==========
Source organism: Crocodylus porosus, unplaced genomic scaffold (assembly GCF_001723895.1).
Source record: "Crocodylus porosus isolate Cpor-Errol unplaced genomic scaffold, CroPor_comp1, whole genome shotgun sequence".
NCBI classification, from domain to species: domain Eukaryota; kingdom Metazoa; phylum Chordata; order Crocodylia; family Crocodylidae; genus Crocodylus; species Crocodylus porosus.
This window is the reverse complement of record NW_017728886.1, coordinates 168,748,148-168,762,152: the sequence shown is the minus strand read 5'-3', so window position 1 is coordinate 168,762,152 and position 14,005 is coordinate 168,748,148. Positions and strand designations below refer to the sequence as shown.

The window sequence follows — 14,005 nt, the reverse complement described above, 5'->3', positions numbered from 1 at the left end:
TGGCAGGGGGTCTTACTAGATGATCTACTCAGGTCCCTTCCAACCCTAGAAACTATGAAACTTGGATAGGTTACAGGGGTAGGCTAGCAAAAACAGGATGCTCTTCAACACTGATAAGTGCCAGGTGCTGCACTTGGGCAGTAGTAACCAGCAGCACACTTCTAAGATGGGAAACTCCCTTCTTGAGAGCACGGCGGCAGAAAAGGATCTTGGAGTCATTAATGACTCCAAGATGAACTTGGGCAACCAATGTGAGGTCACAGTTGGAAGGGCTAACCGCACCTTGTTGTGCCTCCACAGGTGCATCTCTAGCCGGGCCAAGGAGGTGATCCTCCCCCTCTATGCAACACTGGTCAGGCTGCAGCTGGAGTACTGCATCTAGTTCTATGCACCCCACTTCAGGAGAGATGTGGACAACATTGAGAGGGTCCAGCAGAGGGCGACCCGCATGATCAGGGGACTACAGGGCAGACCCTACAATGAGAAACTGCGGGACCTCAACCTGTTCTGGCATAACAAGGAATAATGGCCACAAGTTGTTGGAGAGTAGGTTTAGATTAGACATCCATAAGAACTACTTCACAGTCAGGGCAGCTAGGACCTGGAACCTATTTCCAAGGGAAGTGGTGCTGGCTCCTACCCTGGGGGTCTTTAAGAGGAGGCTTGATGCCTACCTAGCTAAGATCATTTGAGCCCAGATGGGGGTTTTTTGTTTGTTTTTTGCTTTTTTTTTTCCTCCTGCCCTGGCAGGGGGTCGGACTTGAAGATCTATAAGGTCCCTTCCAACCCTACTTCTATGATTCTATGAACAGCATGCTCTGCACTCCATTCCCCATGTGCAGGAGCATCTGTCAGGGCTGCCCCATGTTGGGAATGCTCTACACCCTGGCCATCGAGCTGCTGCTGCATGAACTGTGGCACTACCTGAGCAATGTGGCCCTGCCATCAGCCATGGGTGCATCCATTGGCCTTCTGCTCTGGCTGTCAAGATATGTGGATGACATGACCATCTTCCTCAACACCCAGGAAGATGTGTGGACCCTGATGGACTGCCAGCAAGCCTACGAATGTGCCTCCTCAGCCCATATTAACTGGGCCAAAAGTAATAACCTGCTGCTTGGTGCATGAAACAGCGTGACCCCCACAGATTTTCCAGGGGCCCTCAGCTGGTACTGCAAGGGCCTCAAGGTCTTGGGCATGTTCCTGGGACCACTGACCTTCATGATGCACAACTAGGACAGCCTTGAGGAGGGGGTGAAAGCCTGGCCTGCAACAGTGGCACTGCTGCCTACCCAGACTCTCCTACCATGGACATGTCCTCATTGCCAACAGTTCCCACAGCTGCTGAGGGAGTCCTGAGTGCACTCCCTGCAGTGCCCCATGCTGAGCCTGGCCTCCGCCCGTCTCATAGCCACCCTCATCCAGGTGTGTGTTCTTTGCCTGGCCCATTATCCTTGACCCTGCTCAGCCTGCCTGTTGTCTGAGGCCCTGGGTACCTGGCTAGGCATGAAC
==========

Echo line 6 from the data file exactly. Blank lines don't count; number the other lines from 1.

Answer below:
TGGCAGGGGGTCTTACTAGATGATCTACTCAGGTCCCTTCCAACCCTAGAAACTATGAAACTTGGATAGGTTACAGGGGTAGGCTAGCAAAAACAGGATGCTCTTCAACACTGATAAGTGCCAGGTGCTGCACTTGGGCAGTAGTAACCAGCAGCACACTTCTAAGATGGGAAACTCCCTTCTTGAGAGCACGGCGGCAGAAAAGGATCTTGGAGTCATTAATGACTCCAAGATGAACTTGGGCAACCAATGTGAGGTCACAGTTGGAAGGGCTAACCGCACCTTGTTGTGCCTCCACAGGTGCATCTCTAGCCGGGCCAAGGAGGTGATCCTCCCCCTCTATGCAACACTGGTCAGGCTGCAGCTGGAGTACTGCATCTAGTTCTATGCACCCCACTTCAGGAGAGATGTGGACAACATTGAGAGGGTCCAGCAGAGGGCGACCCGCATGATCAGGGGACTACAGGGCAGACCCTACAATGAGAAACTGCGGGACCTCAACCTGTTCTGGCATAACAAGGAATAATGGCCACAAGTTGTTGGAGAGTAGGTTTAGATTAGACATCCATAAGAACTACTTCACAGTCAGGGCAGCTAGGACCTGGAACCTATTTCCAAGGGAAGTGGTGCTGGCTCCTACCCTGGGGGTCTTTAAGAGGAGGCTTGATGCCTACCTAGCTAAGATCATTTGAGCCCAGATGGGGGTTTTTTGTTTGTTTTTTGCTTTTTTTTTTCCTCCTGCCCTGGCAGGGGGTCGGACTTGAAGATCTATAAGGTCCCTTCCAACCCTACTTCTATGATTCTATGAACAGCATGCTCTGCACTCCATTCCCCATGTGCAGGAGCATCTGTCAGGGCTGCCCCATGTTGGGAATGCTCTACACCCTGGCCATCGAGCTGCTGCTGCATGAACTGTGGCACTACCTGAGCAATGTGGCCCTGCCATCAGCCATGGGTGCATCCATTGGCCTTCTGCTCTGGCTGTCAAGATATGTGGATGACATGACCATCTTCCTCAACACCCAGGAAGATGTGTGGACCCTGATGGACTGCCAGCAAGCCTACGAATGTGCCTCCTCAGCCCATATTAACTGGGCCAAAAGTAATAACCTGCTGCTTGGTGCATGAAACAGCGTGACCCCCACAGATTTTCCAGGGGCCCTCAGCTGGTACTGCAAGGGCCTCAAGGTCTTGGGCATGTTCCTGGGACCACTGACCTTCATGATGCACAACTAGGACAGCCTTGAGGAGGGGGTGAAAGCCTGGCCTGCAACAGTGGCACTGCTGCCTACCCAGACTCTCCTACCATGGACATGTCCTCATTGCCAACAGTTCCCACAGCTGCTGAGGGAGTCCTGAGTGCACTCCCTGCAGTGCCCCATGCTGAGCCTGGCCTCCGCCCGTCTCATAGCCACCCTCATCCAGGTGTGTGTTCTTTGCCTGGCCCATTATCCTTGACCCTGCTCAGCCTGCCTGTTGTCTGAGGCCCTGGGTACCTGGCTAGGCATGAAC